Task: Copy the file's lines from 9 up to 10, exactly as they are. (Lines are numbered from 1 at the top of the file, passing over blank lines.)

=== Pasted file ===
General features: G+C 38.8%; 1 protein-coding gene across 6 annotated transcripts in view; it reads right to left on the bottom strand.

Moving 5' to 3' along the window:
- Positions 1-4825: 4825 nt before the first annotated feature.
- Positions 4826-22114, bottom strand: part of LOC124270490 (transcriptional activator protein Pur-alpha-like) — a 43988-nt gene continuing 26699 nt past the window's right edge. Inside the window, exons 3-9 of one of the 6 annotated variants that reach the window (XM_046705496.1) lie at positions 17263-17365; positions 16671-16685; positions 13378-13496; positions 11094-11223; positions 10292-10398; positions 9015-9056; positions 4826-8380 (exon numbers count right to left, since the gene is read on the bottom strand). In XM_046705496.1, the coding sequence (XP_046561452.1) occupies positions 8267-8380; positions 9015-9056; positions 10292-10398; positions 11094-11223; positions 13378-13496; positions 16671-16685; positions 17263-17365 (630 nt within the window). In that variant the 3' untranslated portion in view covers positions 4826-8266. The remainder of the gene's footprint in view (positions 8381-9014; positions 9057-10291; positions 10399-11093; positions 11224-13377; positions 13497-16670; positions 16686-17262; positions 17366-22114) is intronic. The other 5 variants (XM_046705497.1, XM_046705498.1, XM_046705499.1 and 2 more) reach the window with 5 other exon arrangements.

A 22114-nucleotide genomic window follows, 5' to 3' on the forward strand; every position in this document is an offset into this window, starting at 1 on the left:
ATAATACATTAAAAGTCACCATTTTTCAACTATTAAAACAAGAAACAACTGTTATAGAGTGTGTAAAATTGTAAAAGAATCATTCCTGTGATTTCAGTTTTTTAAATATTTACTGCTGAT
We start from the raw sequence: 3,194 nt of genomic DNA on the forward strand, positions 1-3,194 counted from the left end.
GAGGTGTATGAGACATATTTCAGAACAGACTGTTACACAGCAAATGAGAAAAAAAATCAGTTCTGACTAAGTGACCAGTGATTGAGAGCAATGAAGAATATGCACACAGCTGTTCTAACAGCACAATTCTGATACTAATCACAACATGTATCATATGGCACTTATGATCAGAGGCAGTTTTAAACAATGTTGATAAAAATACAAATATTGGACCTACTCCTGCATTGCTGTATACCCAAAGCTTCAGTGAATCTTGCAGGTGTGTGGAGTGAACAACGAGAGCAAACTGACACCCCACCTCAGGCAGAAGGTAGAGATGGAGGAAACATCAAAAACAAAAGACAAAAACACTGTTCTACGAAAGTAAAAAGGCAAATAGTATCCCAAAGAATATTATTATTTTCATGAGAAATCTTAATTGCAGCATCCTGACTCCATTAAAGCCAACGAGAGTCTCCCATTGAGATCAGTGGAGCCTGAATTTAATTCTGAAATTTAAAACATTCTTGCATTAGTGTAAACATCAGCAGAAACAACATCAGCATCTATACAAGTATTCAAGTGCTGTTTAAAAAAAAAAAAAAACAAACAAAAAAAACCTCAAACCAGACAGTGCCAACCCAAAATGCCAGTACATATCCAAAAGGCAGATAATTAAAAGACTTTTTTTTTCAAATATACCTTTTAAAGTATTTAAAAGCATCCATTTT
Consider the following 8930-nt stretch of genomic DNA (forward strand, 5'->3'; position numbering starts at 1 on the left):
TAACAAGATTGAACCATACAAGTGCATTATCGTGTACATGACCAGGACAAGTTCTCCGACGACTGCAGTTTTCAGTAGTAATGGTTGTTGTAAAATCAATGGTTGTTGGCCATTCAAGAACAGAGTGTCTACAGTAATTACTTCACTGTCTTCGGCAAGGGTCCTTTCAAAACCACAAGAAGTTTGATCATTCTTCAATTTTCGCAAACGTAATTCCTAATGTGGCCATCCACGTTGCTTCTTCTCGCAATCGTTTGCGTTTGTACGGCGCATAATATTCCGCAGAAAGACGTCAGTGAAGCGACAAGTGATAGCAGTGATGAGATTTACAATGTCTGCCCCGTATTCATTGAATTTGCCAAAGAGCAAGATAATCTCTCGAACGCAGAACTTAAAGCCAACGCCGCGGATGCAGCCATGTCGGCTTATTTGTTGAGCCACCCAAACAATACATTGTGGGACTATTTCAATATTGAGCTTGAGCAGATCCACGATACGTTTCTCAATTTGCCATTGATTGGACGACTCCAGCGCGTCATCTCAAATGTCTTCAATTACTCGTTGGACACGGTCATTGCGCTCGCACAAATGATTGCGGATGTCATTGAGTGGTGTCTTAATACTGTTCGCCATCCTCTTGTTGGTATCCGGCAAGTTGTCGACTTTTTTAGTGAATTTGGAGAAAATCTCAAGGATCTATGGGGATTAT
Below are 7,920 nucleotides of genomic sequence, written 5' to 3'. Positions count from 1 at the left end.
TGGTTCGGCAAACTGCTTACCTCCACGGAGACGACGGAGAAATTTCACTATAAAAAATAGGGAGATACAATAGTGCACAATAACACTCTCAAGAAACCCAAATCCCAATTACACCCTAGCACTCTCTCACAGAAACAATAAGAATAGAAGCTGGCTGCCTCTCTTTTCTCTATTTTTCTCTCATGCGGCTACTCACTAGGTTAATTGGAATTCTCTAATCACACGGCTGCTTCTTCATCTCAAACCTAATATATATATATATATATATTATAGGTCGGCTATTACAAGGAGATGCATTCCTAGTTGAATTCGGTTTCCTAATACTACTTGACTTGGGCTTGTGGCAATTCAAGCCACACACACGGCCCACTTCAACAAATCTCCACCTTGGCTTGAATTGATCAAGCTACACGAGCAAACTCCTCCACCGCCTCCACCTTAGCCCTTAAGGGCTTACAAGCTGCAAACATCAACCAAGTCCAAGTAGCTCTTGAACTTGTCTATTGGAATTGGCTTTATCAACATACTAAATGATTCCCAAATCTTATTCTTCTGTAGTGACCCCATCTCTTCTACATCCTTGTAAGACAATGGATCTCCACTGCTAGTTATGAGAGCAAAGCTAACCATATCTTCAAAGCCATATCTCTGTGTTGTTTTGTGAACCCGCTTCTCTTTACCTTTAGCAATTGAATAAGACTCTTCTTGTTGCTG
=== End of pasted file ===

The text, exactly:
Consider the following 8930-nt stretch of genomic DNA (forward strand, 5'->3'; position numbering starts at 1 on the left):
TAACAAGATTGAACCATACAAGTGCATTATCGTGTACATGACCAGGACAAGTTCTCCGACGACTGCAGTTTTCAGTAGTAATGGTTGTTGTAAAATCAATGGTTGTTGGCCATTCAAGAACAGAGTGTCTACAGTAATTACTTCACTGTCTTCGGCAAGGGTCCTTTCAAAACCACAAGAAGTTTGATCATTCTTCAATTTTCGCAAACGTAATTCCTAATGTGGCCATCCACGTTGCTTCTTCTCGCAATCGTTTGCGTTTGTACGGCGCATAATATTCCGCAGAAAGACGTCAGTGAAGCGACAAGTGATAGCAGTGATGAGATTTACAATGTCTGCCCCGTATTCATTGAATTTGCCAAAGAGCAAGATAATCTCTCGAACGCAGAACTTAAAGCCAACGCCGCGGATGCAGCCATGTCGGCTTATTTGTTGAGCCACCCAAACAATACATTGTGGGACTATTTCAATATTGAGCTTGAGCAGATCCACGATACGTTTCTCAATTTGCCATTGATTGGACGACTCCAGCGCGTCATCTCAAATGTCTTCAATTACTCGTTGGACACGGTCATTGCGCTCGCACAAATGATTGCGGATGTCATTGAGTGGTGTCTTAATACTGTTCGCCATCCTCTTGTTGGTATCCGGCAAGTTGTCGACTTTTTTAGTGAATTTGGAGAAAATCTCAAGGATCTATGGGGATTAT